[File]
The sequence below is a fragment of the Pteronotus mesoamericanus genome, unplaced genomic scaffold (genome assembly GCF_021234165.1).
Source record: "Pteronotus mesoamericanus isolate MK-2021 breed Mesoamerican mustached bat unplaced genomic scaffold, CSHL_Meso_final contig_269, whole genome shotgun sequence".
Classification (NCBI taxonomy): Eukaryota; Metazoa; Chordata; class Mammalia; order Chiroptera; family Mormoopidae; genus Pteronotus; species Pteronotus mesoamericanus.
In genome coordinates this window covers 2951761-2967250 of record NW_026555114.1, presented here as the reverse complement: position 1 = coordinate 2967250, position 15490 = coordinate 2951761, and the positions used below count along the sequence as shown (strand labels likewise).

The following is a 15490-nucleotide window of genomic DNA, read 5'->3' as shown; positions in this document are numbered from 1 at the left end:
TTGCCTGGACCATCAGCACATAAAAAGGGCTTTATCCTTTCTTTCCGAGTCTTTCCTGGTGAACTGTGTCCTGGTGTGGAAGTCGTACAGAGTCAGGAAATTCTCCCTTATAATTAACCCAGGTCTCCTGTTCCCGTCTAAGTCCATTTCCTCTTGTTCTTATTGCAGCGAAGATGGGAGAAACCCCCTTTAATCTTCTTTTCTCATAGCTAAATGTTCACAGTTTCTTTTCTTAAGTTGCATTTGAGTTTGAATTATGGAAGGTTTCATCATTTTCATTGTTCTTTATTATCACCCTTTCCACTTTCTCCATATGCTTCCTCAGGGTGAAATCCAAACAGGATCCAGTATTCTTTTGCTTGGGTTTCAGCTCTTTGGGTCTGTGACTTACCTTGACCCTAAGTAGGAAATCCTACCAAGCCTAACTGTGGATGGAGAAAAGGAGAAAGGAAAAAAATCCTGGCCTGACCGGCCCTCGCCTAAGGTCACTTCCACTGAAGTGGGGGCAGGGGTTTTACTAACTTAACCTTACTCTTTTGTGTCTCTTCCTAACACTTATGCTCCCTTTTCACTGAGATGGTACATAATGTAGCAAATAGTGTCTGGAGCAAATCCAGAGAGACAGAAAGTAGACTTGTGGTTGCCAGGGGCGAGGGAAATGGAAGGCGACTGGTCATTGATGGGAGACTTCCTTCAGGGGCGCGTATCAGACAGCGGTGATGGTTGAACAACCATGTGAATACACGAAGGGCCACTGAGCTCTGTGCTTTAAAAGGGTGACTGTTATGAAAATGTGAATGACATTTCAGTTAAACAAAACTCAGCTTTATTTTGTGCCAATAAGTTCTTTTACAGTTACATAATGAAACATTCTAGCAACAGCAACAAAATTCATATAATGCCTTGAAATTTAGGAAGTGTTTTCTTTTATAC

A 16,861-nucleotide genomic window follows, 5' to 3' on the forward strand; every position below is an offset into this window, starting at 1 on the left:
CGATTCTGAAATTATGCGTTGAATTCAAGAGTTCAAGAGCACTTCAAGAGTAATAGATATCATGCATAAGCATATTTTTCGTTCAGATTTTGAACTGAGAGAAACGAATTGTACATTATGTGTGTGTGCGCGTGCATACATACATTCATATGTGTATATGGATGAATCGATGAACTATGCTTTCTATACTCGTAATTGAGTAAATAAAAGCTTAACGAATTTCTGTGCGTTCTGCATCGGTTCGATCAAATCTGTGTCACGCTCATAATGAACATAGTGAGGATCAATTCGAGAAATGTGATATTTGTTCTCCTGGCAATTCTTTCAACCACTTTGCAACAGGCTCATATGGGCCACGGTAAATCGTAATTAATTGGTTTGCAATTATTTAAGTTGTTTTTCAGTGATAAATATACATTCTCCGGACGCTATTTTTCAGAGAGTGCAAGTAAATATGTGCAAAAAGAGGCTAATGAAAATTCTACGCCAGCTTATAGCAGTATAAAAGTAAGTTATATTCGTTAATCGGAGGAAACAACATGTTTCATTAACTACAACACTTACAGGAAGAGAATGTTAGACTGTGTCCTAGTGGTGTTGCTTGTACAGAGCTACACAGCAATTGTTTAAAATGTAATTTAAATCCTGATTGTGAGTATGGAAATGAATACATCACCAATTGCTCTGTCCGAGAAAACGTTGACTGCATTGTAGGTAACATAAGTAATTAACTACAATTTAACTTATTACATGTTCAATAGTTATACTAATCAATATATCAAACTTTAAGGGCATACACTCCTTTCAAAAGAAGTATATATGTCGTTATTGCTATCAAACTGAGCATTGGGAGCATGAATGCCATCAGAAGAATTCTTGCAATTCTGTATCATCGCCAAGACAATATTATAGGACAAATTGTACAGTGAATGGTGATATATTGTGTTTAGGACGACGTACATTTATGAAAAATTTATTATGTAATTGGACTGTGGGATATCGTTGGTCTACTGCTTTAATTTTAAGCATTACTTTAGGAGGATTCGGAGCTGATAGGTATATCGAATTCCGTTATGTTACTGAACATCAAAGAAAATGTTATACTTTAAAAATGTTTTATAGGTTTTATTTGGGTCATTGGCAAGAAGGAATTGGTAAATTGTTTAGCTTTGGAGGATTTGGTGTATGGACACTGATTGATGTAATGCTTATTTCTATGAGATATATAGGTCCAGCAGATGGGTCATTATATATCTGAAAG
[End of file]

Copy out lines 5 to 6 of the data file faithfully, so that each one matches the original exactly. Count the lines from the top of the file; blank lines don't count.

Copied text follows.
The following is a 15490-nucleotide window of genomic DNA, read 5'->3' as shown; positions in this document are numbered from 1 at the left end:
TTGCCTGGACCATCAGCACATAAAAAGGGCTTTATCCTTTCTTTCCGAGTCTTTCCTGGTGAACTGTGTCCTGGTGTGGAAGTCGTACAGAGTCAGGAAATTCTCCCTTATAATTAACCCAGGTCTCCTGTTCCCGTCTAAGTCCATTTCCTCTTGTTCTTATTGCAGCGAAGATGGGAGAAACCCCCTTTAATCTTCTTTTCTCATAGCTAAATGTTCACAGTTTCTTTTCTTAAGTTGCATTTGAGTTTGAATTATGGAAGGTTTCATCATTTTCATTGTTCTTTATTATCACCCTTTCCACTTTCTCCATATGCTTCCTCAGGGTGAAATCCAAACAGGATCCAGTATTCTTTTGCTTGGGTTTCAGCTCTTTGGGTCTGTGACTTACCTTGACCCTAAGTAGGAAATCCTACCAAGCCTAACTGTGGATGGAGAAAAGGAGAAAGGAAAAAAATCCTGGCCTGACCGGCCCTCGCCTAAGGTCACTTCCACTGAAGTGGGGGCAGGGGTTTTACTAACTTAACCTTACTCTTTTGTGTCTCTTCCTAACACTTATGCTCCCTTTTCACTGAGATGGTACATAATGTAGCAAATAGTGTCTGGAGCAAATCCAGAGAGACAGAAAGTAGACTTGTGGTTGCCAGGGGCGAGGGAAATGGAAGGCGACTGGTCATTGATGGGAGACTTCCTTCAGGGGCGCGTATCAGACAGCGGTGATGGTTGAACAACCATGTGAATACACGAAGGGCCACTGAGCTCTGTGCTTTAAAAGGGTGACTGTTATGAAAATGTGAATGACATTTCAGTTAAACAAAACTCAGCTTTATTTTGTGCCAATAAGTTCTTTTACAGTTACATAATGAAACATTCTAGCAACAGCAACAAAATTCATATAATGCCTTGAAATTTAGGAAGTGTTTTCTTTTATAC